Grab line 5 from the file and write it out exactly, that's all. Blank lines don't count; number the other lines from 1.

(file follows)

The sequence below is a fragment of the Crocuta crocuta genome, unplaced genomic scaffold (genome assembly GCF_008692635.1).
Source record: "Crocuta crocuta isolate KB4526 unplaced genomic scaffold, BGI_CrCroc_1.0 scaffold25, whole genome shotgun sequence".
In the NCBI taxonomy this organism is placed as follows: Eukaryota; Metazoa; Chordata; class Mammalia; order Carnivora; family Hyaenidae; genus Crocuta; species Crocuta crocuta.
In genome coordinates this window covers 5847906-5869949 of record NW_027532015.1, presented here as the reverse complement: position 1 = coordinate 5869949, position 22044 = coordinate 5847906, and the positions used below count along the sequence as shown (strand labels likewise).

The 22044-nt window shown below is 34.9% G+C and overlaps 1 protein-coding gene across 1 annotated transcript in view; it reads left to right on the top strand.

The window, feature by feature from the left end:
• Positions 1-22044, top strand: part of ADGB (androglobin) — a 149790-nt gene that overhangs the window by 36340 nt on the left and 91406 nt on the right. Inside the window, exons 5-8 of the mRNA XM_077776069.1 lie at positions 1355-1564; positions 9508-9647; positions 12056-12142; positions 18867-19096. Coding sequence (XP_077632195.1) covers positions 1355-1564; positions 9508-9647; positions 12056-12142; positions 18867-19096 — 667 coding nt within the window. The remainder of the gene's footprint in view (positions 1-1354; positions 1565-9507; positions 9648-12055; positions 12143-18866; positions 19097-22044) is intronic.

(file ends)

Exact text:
The 22044-nt window shown below is 34.9% G+C and overlaps 1 protein-coding gene across 1 annotated transcript in view; it reads left to right on the top strand.